RESULTS OF 2D BALANCING ALONG 20° AND 21° 30’ LONGITUDE AND PSEUDO-3D IN THE SMILNO TECTONIC WINDOW: IMPLICATIONS FOR SHORTENING MECHANISMS OF THE WEST CARPATHIAN ACCRETIONARY WEDGE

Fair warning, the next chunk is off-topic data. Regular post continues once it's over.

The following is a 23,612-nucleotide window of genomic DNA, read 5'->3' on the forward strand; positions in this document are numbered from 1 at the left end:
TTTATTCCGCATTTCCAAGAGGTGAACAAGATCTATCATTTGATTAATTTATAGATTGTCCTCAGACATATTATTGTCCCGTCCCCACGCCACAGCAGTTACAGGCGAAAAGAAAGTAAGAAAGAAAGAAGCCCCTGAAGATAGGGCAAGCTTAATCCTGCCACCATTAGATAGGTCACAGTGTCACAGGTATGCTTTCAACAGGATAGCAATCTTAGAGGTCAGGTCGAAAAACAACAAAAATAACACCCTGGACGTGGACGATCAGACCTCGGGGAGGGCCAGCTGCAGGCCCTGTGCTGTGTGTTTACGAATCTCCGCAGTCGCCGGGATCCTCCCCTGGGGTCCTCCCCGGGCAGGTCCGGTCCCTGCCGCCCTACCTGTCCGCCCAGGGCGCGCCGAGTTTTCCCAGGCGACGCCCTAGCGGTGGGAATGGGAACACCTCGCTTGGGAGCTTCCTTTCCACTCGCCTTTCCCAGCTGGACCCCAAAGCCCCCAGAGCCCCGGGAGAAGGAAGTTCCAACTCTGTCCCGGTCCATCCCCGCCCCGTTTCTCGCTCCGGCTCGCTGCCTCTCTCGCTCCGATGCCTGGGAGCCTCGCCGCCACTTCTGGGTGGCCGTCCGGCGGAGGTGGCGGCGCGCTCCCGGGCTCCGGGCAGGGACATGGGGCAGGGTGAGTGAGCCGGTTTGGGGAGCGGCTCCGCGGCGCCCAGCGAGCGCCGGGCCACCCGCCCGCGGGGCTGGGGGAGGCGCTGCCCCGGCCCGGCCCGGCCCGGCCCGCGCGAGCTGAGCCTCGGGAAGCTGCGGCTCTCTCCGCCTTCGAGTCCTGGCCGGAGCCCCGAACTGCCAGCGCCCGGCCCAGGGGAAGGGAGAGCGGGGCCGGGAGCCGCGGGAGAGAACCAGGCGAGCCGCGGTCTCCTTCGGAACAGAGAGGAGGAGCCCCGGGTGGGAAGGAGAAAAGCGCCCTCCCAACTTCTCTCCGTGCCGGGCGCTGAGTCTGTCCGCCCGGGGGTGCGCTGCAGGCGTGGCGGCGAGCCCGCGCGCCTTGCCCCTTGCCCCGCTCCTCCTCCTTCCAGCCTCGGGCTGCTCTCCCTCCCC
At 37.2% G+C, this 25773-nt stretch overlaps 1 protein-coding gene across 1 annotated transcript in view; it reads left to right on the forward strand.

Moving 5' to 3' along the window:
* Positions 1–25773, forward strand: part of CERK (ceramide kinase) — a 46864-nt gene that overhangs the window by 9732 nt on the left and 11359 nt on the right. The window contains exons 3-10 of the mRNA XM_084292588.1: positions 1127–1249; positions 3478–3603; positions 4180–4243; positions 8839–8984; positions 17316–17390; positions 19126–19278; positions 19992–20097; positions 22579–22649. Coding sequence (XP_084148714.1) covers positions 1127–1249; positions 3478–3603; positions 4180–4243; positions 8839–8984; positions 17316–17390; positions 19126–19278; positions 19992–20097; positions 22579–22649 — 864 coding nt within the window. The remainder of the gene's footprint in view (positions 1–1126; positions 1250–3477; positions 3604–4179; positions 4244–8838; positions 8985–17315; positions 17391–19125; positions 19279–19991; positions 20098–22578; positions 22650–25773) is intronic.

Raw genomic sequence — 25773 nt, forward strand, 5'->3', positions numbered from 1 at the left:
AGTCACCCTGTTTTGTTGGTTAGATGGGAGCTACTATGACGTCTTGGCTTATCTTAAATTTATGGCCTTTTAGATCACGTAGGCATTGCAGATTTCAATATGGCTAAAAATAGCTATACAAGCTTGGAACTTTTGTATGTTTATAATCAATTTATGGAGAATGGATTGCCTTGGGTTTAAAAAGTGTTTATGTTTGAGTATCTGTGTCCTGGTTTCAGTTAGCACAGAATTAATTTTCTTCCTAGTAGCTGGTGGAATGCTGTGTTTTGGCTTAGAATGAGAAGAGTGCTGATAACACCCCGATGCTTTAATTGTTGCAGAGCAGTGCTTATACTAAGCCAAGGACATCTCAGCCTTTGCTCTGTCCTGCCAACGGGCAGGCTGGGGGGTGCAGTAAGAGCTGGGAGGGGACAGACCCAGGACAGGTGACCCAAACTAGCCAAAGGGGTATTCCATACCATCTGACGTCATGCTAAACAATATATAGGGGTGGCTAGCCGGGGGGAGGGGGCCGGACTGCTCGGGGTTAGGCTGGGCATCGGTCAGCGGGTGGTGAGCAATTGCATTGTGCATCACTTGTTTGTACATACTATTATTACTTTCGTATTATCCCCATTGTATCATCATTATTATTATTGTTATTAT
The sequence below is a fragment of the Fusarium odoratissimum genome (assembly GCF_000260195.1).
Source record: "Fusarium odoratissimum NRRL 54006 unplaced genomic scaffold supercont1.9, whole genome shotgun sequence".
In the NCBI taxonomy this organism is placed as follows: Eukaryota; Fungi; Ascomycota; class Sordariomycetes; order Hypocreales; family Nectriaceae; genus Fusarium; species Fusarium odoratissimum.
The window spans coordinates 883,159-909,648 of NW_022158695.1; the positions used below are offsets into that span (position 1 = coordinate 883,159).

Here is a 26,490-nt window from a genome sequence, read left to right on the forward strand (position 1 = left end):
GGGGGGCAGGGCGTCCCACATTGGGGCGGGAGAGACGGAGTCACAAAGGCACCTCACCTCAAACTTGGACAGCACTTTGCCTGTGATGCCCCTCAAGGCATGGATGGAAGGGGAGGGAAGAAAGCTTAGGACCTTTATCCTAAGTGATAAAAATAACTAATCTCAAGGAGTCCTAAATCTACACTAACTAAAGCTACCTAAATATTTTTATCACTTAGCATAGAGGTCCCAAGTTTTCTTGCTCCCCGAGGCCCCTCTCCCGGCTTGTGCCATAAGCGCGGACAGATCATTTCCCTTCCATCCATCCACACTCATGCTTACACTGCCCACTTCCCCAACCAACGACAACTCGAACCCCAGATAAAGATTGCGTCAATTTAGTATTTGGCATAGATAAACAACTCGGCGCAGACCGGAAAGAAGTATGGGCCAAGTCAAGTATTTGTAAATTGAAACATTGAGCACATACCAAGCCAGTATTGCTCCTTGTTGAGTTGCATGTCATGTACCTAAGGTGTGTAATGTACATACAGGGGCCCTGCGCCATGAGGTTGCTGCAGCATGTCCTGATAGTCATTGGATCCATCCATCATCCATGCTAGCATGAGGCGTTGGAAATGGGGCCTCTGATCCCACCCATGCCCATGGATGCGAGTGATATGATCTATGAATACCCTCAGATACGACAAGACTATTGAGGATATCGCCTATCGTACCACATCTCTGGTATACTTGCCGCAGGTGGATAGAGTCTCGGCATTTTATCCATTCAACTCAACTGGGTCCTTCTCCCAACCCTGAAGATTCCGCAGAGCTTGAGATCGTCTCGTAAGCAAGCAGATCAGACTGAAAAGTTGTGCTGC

Abstract: The restoration of structures along two balanced cross sections through the West Carpathian accretionary wedge and the pseudo-3D restoration in the Smilno tectonic window area shows that various defined units are parts of the Magura and Silesian sedimentary successions. The shortened Magura and Silesian successions were detached at the base of the Upper and Lower Cretaceous sediments, respectively. The interpretation of the structural and sedimentological data places the Magura depositional area as the southwestern neighbour of the Silesian depositional area. Both areas were shortened during the Upper Eocene–Oligocene. The Magura area was shortened strongly owing to the collision between the Alpine orogen and the European Platform. The Silesian area was shortened gently due to the subduction of the oceanic plate attached to the European Platform. The Magura Unit was thrust over the Silesian sediments much later during the Miocene as an out-of-sequence oblique thrust. The Miocene shortening of the Magura Unit and the oblique closure of the Silesian portion of the basin caused a significant contribution to the orogen strike-parallel sinistral strike-slip faulting in the deformation of the accretionary wedge. The general shortening mode was a piggy-back process. Thrust geometries were created by both the fault-bend and fault-propagation folding. The frequent out-of-sequence thrusting is caused by the friction/erosion interplay. Variations in friction along the basal thrust include low friction, documented by subhorizontal veins with vertically grown fibers and long thrust sheets, medium friction, indicated by the duplexing, and high friction indicated by antiformal stacks. Basement steps along pre-existing rifting-related normal faults caused complications in the wedge geometry. The step perpendicular to the tectonic transport caused the development of the antiformal stack, the oblique step caused the sinistral transpression.